Jewish American Heritage Month

Held each May, Jewish American Heritage Month (JAHM) was established in 2006 to recognize more than 350 years of Jewish contributions to American culture in fields ranging from sports and arts and entertainment to medicine, business, science, government, and military service.

General Information

The JAHM Coalition Web site has a wealth of resources for celebrating Jewish American Heritage Month, including an events calendar to which libraries can add their events, stories about notable Jewish Americans, a historical timeline, and teacher curriculum and program ideas. Libraries can also download JAHM logos to help promote programs.

The Library of Congress, along with the National Endowment for the Humanities, National Gallery of Art, National Park Service, the United States Holocaust Memorial Museum, and the U.S. National Archives and Records Administration, also has an informative site devoted to Jewish American Heritage Month. Offering information on exhibits and collections, images, and audio and video, the site includes stories from Jewish Americans, including “From Haven to Home: 350 Years of Jewish Life in America” and “Life After the Holocaust: Stories of Holocaust Survivors After the War” as well as the National Park Services’ “Jewish American Historical Places.”

Library Programming

Monmouth County (N.J.) Library System held events at four branches, including book discussion groups of Elie Wiesel’s “Night” and Simon Wiesenthal’s “Sunflower: On the Possibilities and Limits of Forgiveness.” Another program outlined the roots of Monomuth County’s Jewish population, dating back to 1880. Brown bag lunch talks with Jewish authors, musical performances, and food demonstrations were amongst the other programs.

The Martin Luther King Jr. Memorial Library in Washington, D.C., hosted several programs, including the lecture “Presenting American Jewish History on Independence Mall: The National Museum of American Jewish History,” a film festival screening short films, a lecture about the Jewish American experience prior to 1870,and a poetry reading of Jewish American poetry.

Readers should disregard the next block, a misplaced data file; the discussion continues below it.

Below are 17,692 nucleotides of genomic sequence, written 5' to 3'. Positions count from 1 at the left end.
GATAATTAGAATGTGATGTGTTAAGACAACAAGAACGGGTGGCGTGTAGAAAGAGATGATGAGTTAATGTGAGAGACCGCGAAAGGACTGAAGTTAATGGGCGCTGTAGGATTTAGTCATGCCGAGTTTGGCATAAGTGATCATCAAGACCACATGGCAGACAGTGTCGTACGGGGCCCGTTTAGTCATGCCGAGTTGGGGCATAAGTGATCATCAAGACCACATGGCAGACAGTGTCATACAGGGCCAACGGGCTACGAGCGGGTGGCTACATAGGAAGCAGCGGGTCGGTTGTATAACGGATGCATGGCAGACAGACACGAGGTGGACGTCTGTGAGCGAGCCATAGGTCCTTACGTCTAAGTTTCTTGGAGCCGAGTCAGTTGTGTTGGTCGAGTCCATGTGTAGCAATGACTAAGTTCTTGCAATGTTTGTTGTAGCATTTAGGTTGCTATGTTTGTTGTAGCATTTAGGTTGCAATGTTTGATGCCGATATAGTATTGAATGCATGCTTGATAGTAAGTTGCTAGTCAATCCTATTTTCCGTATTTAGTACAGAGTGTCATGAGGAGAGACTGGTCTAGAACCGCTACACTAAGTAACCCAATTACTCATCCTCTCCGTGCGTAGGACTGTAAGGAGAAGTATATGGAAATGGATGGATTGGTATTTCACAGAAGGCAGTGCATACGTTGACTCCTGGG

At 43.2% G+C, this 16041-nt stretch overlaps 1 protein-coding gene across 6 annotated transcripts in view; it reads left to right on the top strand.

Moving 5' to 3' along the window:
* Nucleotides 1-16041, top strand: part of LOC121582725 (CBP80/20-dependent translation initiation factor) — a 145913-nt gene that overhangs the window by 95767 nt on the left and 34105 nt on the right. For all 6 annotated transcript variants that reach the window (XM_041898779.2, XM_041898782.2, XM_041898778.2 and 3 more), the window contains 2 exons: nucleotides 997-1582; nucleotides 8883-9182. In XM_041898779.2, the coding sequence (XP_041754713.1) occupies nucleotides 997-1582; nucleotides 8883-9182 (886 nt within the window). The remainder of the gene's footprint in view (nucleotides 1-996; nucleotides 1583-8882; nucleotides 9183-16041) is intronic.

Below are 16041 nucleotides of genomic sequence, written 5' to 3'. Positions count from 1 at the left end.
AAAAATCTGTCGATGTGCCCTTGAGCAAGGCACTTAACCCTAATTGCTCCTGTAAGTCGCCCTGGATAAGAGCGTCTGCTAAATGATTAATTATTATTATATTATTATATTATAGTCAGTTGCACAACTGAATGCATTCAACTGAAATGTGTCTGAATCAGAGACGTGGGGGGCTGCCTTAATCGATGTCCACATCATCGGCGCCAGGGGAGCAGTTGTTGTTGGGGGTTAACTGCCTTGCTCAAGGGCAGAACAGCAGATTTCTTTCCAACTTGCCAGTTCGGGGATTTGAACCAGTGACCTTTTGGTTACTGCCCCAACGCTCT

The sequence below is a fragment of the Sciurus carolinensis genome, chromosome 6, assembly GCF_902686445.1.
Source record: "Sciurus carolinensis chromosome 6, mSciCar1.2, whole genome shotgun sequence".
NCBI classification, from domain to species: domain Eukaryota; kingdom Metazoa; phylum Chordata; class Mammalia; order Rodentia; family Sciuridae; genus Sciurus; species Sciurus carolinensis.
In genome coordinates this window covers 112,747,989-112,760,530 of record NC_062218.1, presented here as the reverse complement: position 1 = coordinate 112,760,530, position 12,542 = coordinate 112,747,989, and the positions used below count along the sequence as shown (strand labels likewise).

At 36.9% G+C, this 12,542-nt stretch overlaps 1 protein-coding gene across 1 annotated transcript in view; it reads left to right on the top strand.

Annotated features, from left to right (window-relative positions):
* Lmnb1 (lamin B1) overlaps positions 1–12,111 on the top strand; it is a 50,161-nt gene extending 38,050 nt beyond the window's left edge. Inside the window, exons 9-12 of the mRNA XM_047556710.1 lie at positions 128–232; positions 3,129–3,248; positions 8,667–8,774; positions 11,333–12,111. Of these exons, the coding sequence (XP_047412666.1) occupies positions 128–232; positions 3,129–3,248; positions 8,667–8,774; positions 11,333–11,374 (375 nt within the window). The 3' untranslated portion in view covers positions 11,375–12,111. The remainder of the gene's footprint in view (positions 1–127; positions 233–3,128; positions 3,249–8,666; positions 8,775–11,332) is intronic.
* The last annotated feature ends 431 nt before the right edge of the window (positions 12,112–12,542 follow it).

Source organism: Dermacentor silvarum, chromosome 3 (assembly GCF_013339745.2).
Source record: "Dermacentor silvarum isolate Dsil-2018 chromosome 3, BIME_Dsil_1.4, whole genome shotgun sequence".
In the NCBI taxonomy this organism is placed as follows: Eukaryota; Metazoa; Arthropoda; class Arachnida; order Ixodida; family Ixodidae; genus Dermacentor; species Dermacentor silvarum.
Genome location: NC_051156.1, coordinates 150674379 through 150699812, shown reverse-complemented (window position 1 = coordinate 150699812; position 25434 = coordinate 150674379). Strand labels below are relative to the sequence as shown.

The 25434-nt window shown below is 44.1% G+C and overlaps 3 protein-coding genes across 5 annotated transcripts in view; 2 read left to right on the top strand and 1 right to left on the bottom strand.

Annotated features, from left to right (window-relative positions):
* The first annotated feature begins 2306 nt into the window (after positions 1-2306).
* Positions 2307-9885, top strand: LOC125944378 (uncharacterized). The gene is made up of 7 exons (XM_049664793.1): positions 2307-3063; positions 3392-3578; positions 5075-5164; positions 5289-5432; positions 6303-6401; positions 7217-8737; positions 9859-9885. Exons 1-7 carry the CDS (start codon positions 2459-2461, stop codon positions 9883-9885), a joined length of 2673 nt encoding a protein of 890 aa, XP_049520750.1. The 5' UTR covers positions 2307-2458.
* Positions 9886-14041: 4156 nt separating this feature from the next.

The Library of America’s Isaac Bashevis Singer site describes a number of library programs that celebrate the author’ work as well as Jewish history and culture.

The Waldor Library on the Aidekman Family Jewish Community Campus partnered with the Jewish Historical Society (JHS) of MetroWest to present “Family by Family.” The exhibit includes photographs and memorabilia dating back to 1851 supplied by thirty-right Jewish families. In addition, JHS docents provided tours and showed videos showing family members sitting down to talk about their history every Wednesday afternoon at the library.

The Jewish Women’s Archive partered with the Boston Public Library to offer a variety of programming on Jewish American women’s history. Events included “Stories Untold: Jewish Pioneer Women 1850–1910,” featuring artist Andrea Kalinowski; the “Women of Valor” poster exhibition; and “Fanny Goldstein (1895–1961), a Boston Treasure.” The library also offered two film series—five weeks of popular feature films on Mondays, and four weeks of documentaries about contemporary American Jewish women on Tuesdays.

Teaching Resources

The Library of Congress’s offers “Teaching With Documents Lesson Plan: The U.S. Recognition of the State of Israel,” which includes related documents, standards correlations, teaching activities, and a document analysis worksheet.

The National Endowment for the Humanities offers archives of Jewish history resources on its EDSITEment Web site. The pages provide general information as well as links to featured lessons and Web sites.

Other Resources

You can find general information about Jewish culture as well as related links, bibliographies, music and DVD lists, and more at the following sites: